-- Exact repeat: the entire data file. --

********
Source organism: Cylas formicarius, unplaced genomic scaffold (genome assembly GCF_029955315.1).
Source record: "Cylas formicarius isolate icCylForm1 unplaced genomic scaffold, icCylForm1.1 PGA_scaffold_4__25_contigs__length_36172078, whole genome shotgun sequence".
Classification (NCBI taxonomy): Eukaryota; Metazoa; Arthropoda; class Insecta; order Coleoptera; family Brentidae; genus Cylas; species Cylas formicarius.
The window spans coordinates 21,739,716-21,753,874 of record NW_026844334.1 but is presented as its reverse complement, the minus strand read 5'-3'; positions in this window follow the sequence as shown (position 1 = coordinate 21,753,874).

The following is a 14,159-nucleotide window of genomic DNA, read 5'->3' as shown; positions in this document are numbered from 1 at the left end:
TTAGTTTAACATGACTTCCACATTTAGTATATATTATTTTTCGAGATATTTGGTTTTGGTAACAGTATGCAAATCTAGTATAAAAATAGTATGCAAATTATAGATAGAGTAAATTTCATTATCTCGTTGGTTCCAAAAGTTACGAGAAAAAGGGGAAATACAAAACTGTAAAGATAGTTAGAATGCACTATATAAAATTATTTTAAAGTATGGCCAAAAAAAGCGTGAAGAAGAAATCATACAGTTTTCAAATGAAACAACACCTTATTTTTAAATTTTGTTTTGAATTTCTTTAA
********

Source organism: Cylas formicarius, unplaced genomic scaffold (genome assembly GCF_029955315.1).
Source record: "Cylas formicarius isolate icCylForm1 unplaced genomic scaffold, icCylForm1.1 PGA_scaffold_4__25_contigs__length_36172078, whole genome shotgun sequence".
Classification (NCBI taxonomy): Eukaryota; Metazoa; Arthropoda; class Insecta; order Coleoptera; family Brentidae; genus Cylas; species Cylas formicarius.
The window spans coordinates 21,739,716-21,753,874 of record NW_026844334.1 but is presented as its reverse complement, the minus strand read 5'-3'; positions in this window follow the sequence as shown (position 1 = coordinate 21,753,874).

The following is a 14,159-nucleotide window of genomic DNA, read 5'->3' as shown; positions in this document are numbered from 1 at the left end:
TTAGTTTAACATGACTTCCACATTTAGTATATATTATTTTTCGAGATATTTGGTTTTGGTAACAGTATGCAAATCTAGTATAAAAATAGTATGCAAATTATAGATAGAGTAAATTTCATTATCTCGTTGGTTCCAAAAGTTACGAGAAAAAGGGGAAATACAAAACTGTAAAGATAGTTAGAATGCACTATATAAAATTATTTTAAAGTATGGCCAAAAAAAGCGTGAAGAAGAAATCATACAGTTTTCAAATGAAACAACACCTTATTTTTAAATTTTGTTTTGAATTTCTTTAA